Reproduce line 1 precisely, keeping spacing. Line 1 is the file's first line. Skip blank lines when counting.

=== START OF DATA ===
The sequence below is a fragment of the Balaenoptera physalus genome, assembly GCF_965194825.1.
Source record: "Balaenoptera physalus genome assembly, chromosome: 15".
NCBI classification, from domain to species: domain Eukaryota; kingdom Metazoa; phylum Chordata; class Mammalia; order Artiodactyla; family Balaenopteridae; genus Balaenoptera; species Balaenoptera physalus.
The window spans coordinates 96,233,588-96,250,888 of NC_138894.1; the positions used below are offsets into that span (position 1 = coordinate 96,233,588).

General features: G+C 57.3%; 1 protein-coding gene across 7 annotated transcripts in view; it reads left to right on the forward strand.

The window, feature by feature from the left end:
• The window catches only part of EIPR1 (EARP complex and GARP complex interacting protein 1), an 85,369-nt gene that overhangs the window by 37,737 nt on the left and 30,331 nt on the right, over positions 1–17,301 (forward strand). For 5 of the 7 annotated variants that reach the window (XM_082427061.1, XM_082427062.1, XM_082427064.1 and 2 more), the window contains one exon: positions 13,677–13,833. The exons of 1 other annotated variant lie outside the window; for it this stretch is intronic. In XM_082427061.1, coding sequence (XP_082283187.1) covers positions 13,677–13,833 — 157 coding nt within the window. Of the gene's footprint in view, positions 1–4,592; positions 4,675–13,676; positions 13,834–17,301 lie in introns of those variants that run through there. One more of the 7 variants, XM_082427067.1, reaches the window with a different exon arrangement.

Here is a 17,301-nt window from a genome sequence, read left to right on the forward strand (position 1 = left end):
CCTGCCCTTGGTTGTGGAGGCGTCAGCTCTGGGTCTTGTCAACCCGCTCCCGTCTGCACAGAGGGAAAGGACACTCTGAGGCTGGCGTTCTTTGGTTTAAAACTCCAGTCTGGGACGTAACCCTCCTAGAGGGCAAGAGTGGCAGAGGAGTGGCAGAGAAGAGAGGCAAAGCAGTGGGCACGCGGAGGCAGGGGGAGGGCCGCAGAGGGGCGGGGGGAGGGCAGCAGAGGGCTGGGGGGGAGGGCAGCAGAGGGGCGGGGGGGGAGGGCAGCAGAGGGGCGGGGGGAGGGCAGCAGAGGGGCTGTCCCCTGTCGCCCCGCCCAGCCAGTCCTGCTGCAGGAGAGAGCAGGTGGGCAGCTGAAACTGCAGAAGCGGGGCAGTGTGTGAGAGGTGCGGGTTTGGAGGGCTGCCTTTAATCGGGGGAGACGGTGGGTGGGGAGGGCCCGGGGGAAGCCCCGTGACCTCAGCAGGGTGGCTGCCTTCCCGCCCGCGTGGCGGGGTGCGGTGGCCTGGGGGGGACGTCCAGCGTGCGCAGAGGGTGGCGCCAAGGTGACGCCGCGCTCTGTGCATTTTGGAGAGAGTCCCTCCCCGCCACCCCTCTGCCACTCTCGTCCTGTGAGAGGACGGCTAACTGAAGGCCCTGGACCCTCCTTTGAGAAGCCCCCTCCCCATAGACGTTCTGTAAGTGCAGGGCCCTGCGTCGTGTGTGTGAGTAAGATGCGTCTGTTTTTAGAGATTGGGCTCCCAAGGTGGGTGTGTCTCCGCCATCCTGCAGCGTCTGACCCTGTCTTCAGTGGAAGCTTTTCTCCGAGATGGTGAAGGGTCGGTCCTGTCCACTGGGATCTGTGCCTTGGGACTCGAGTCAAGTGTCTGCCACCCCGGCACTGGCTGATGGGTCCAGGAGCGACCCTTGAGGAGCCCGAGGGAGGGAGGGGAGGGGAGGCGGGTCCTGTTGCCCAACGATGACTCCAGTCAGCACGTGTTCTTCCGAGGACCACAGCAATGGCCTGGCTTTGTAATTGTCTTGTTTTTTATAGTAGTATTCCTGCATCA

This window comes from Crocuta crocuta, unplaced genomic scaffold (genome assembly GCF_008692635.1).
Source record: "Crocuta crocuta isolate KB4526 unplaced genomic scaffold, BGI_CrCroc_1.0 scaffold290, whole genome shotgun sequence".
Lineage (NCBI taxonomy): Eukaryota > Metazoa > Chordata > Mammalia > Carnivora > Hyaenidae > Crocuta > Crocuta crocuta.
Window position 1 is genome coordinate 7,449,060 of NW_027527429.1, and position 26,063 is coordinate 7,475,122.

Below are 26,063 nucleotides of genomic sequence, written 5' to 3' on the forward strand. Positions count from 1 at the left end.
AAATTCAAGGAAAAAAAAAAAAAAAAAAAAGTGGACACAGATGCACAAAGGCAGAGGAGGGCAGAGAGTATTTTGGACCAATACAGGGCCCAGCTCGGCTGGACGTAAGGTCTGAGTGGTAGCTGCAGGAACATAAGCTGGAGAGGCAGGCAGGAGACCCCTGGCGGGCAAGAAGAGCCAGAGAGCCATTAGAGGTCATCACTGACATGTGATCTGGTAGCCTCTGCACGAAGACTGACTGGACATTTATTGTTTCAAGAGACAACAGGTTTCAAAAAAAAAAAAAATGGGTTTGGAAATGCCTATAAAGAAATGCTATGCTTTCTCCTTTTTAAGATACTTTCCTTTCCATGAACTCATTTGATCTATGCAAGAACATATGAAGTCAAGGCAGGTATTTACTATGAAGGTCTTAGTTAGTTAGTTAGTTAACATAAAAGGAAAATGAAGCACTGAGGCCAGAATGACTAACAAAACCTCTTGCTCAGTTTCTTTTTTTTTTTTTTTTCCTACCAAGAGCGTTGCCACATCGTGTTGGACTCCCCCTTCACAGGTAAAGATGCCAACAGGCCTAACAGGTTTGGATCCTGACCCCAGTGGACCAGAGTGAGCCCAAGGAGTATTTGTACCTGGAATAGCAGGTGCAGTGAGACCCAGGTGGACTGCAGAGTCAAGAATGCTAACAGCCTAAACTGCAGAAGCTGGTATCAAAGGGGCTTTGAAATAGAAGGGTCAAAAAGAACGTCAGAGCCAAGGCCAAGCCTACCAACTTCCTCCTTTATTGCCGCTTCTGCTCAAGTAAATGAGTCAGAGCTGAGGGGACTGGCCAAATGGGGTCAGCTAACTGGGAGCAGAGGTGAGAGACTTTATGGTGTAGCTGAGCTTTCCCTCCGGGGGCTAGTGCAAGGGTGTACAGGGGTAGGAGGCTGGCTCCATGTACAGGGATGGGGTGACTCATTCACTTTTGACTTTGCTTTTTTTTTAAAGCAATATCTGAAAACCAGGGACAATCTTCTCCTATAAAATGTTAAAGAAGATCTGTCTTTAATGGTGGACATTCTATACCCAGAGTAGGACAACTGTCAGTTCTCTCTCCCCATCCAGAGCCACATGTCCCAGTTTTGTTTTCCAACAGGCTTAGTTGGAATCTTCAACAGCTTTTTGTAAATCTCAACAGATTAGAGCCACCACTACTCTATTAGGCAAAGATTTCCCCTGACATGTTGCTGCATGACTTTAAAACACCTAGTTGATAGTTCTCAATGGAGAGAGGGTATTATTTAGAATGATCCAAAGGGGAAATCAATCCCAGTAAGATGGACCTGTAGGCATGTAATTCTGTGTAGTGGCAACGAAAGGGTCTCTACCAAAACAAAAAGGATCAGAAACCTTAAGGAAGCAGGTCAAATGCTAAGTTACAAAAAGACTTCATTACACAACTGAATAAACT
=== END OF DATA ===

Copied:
The sequence below is a fragment of the Balaenoptera physalus genome, assembly GCF_965194825.1.